Through empathy, people can transition from being egocentric to being morally aware. Scout constantly wonders why Boo Radley never comes out; she even tries to entice him out of the house by buying him ice cream. However, when she talks Miss Maudie about Boo, Miss Maudie looks at Boo from a completely different view: "'Arthur Radley just stays in the houseÃ¢ÂÂ¦Wouldn't you stay in the house if you didn't want to come out?' (44). Miss Maudie explains to Scout the most obvious reason for why Boo stays inside; maybe he prefers to avoid the world outside. After all, prejudice and injustice thrive in Maycomb, and it is reasonable that Boo may not want be in it. Nevertheless, the more important point is how Miss Maudie views Boo's strange quirk. Scout merely thinks that Boo is some horrible man, but Miss Maudie, who is more morally aware, can sympathize and see from Boo's point of view because she feels empathy for him. However, Miss Maudie is not the only adult who exemplifies the bridge between egocentrism and moral awareness, Calpurnia does this as well. When Tom Robinson is convicted, he is unable to work and provide money for this family. Therefore, Helen Robinson, Tom's wife goes through difficulties trying to support their family. However, with Tom being convicted for rape, many people are hesitant to hire Helen because they do not want to associate with their family. The church Tom faithfully attends helps collect money for his family, but Scout is flabbergasted as to why this is necessary: "'Why were you all takin' up collection for Tom Robinson's wife?'Ã¢ÂÂ¦ 'Helen's got three little'uns and she can't go out to work--' 'Why can't she take 'em with her?' (123). When the Reverend asks for some money, Scout is unable to empathize with Helen's situation. Her egocentrism limits her perspective so she cannot see that Helen is unable to work because of Tom's conviction. Calpurnia, however, is more empathetic towards Helen's situation; thus, it can be concluded that with empathy, the world can be looked at from more perspectives, which ultimately leads more understanding. However, before any of this understanding is achievable, we must take many steps to being empathetic towards those who are prejudiced against. During the court case, Atticus does a brilliant job showing why Tom is innocent. Because Maycomb is such a prejudiced little town that shows no empathy, Atticus pleads for the jury to rule Tom innocent since the stereotype, or "evil assumption" (204), of "that all Negroes lie, that all Negroes are basically immoral beings, that all Negro men are not to be trustedÃ¢ÂÂ¦lie as black as Tom Robinson's skin" (204), is clearly false. In order to understand this, one must achieve a level of empathy that only Atticus has attainted: ""'And so a quiet, respectable, humble Negro who had the unmitigated temerity to 'feel sorry' for a white woman has had to put his word against two white people's'" (204). Atticus is only able to reach this conclusion because of the empathy he has; he is probably one of the few people in To Kill a Mockingbird who actually understands Tom for who he is. Atticus serves as the link from egocentrism to moral awareness because he is also the man who emphasizes the idea of "understand a personÃ¢ÂÂ¦climb into his skin and walk around in it" (30). Atticus is morally aware because he is able see things from a different point of view; he is not oblivious to the outside world. Empathy is the bridge, the rite of passage that one must pass in order to achieve moral awareness. Egocentrism is never abolished, is merely develops into moral awareness through empathy.
Once moral awareness has been developed, one can understand and empathize with others better. Moral awareness is a sense of what is right and what is wrong; with moral awareness comes empathy. After Scout learns and sees empathy in her life, she finally begins to apply it in her own world. When Scout enters third grade, she encounters an interesting teacher, Miss Gates. Both Jem and Scout describe her as "a nice lady" (246), but Scout's ability to empathize leads her to a different conclusion: "'It's not right to persecute anybodyÃ¢ÂÂ¦Jem, how can you hate Hitler so bad an' then turn around and be ugly about folks right at home?'" (247). In this incident, Scout demonstrates her ability to think beyond herself. She realizes the discrepancy between what Miss Gates says at one time and what she says at another time. Not only does she demonstrate her lack of egocentrism, she also shows her ability to emphasize with others by recognizing the unfairness of the situation. After all, she does say, "It's not right to persecute anybody" (247). Her recognition of what constitutes fairness and her ability to empathize with Tom shows her growth from an innocent, egocentric child to one who has become morally aware. Scout's new ability of recognizing right and wrong exemplifies her new moral awareness. After Boo saves Scout from Bob Ewell's murder attempt, not only does Scout survive, she also gets to meet Boo. She even has the privilege of walking him back to his house. When she is there, she reflects upon the year's events and feels sad when she realizes that she never gave anything back to Boo: "Neighbors bring foodÃ¢ÂÂ¦little thingsÃ¢ÂÂ¦Boo was our neighborÃ¢ÂÂ¦gave us two soap dolls, a broken watch and chain, a pair of good-luck pennies, and our lives. But neighbors give in return. We never put back into the tree what we took out of it: we had given him nothing, and it made me sad" (278). Scout feels bad because she realizes that even though Boo gave her many gifts and saved her life, she never did anything in return. Scout's world is no longer just her; it is also about other people and the fair treatment of others. She discovers the world beyond herself and feels bad that she has not given Boo anything in return. Her thoughts demonstrate moral awareness, the idea of what is right versus wrong. This new awareness helps her understand Boo; with that, she executes the final step of empathy, standing in another's shoes. After she drops Boo off at his house, she turns around and looks back on her small street. She reminisces about the past few years of her life, but instead of doing it from her perspective, like an egocentric child, she discards her old self-centered views and looks from Boo's perspective: "Autumn again, and Boo's children needed him. Atticus was rightÃ¢ÂÂ¦you never really know a man until you stand in his shoes and walk around in them. Just standing on the Radley porch was enough" (279). Scout finally understands the concept of empathy, and steps into Boo's shoes and reflects back on the life as Boo has lived it over the past years. This ability reveals her total empathy with Boo, an empathy that is born out of a loss of innocence and egocentrism, and one that now allows her to stand completely in another's shoes. Scout's moral awareness is clearly exemplified here as she finally learns to empathize with others; her small step is crucial and vital as even the smallest deed can make a great impact.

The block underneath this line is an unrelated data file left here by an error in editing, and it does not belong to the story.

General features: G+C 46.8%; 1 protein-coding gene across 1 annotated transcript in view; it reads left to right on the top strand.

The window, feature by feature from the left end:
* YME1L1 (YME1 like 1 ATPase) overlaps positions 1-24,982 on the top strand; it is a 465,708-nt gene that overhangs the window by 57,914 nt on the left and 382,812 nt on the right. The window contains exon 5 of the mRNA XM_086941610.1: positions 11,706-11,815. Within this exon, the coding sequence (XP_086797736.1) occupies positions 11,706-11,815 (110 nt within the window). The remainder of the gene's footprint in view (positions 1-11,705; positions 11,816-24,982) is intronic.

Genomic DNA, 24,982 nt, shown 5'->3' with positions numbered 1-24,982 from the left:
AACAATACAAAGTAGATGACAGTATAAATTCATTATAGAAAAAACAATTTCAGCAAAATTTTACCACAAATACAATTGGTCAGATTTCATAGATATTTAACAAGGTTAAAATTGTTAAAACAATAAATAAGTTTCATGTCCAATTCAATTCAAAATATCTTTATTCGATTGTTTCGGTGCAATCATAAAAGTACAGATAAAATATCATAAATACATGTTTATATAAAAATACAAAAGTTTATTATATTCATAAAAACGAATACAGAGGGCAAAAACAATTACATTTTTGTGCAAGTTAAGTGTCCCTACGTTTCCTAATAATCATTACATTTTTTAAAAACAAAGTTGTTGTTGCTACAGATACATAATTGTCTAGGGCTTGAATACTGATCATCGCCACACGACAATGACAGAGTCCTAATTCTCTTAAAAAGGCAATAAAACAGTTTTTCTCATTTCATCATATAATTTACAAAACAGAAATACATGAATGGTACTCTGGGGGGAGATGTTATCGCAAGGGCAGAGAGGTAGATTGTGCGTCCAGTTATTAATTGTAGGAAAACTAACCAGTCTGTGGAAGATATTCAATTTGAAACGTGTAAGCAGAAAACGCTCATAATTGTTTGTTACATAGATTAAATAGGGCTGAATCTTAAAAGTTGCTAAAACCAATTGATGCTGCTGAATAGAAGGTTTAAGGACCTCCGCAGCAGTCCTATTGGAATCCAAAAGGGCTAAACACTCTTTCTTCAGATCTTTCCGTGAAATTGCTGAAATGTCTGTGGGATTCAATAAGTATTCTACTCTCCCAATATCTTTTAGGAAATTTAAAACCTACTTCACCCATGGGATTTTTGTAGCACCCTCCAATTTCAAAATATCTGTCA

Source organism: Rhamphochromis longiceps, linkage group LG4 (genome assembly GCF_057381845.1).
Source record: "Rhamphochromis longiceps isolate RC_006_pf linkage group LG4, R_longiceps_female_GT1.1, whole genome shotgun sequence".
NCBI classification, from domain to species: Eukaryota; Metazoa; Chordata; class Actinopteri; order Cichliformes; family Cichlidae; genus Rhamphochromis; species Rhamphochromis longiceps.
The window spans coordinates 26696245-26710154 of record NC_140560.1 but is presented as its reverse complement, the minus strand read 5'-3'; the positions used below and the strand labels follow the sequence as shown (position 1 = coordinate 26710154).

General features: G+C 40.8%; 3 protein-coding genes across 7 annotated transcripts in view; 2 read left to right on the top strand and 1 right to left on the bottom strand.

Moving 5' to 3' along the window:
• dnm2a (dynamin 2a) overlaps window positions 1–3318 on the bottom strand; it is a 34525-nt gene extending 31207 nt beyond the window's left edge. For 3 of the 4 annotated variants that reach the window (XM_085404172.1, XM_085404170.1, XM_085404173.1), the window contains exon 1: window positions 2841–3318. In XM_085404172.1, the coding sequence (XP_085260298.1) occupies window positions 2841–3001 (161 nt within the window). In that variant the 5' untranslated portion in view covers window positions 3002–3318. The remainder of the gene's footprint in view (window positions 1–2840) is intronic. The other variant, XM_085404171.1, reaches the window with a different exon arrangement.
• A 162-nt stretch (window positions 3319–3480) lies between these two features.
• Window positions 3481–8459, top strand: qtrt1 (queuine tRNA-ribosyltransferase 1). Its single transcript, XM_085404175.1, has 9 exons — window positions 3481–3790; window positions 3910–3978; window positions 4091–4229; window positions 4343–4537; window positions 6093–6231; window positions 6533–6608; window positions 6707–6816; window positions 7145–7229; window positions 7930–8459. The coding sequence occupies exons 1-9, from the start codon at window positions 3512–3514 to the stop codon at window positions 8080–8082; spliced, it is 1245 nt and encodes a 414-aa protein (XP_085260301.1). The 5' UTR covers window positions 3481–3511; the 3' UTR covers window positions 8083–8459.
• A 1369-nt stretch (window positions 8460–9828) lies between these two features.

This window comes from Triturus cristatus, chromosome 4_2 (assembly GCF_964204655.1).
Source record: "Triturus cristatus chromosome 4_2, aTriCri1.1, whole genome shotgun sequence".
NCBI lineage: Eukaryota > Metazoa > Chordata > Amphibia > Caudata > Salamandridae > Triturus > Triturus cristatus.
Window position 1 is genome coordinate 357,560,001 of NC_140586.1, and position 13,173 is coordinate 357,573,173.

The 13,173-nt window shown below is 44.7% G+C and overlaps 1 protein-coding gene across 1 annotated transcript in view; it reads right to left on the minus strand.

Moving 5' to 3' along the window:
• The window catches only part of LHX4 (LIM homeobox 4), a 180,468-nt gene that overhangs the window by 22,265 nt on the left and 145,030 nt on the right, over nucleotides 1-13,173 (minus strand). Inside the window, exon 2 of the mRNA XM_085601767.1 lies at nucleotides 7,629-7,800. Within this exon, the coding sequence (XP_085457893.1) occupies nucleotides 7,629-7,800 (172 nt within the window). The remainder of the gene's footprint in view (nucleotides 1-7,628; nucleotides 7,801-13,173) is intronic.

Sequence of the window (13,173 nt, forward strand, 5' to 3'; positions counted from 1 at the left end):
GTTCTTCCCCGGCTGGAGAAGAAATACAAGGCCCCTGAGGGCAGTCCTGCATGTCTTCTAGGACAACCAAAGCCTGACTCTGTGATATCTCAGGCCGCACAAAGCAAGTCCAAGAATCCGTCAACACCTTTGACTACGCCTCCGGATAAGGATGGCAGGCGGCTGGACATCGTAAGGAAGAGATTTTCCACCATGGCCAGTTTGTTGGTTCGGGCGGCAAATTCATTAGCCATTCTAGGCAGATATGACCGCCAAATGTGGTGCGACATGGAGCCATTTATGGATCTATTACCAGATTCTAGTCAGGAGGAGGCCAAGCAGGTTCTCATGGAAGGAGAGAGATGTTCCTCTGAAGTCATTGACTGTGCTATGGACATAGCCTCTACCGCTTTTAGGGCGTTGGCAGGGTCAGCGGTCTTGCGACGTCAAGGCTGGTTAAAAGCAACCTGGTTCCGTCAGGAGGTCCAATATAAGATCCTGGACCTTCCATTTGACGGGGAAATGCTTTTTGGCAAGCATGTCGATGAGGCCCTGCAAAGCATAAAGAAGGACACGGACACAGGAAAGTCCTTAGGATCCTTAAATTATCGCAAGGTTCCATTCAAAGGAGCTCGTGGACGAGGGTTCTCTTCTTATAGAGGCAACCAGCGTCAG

The development of moral awareness is only possible with empathy, as empathy transitions innocence into awareness. Scout begins To Kill a Mockingbird as any normal six-year-old, she cares only about herself and her happiness. However, many people in her life demonstrate empathy to her, and she begins to see how empathy leads to understanding and more just actions. By the end of the novel, her growth is marked by her scene with Boo Radley. As she takes him home, she truly stands in his shoes and looks at the world with completely new eyes. Scout's new outlook on life is one that people in our world should adapt; with empathy and understanding, we can discard our old egocentric ways and make a bigger impact on the world. Life is not always just "me, myself, and I"; we all live in the same world, the same Earth, and even the smallest actions can make or break another's life. With moral awareness, our society can function better because we can step out of our confined world and look back with new insight. Lee conveys these simple, but crucial ideas with characters who reflect people in our own world; who has not discriminated against another colored person? Who has not been self centered at one point in their lives? No one. The issues presented in To Kill a Mockingbird are real issues that exist in our world. If we empathize, it will pull us out of our own little self-centered world; then we can truly understand the people around us and make positive impacts on the world. Let us take Einstein's words into consideration and make our dangerous world a safe one with understanding and action.
Bibliography:Lee, Harper. To Kill a Mockingbird. New York: J.B. Lippincott Company, 1960.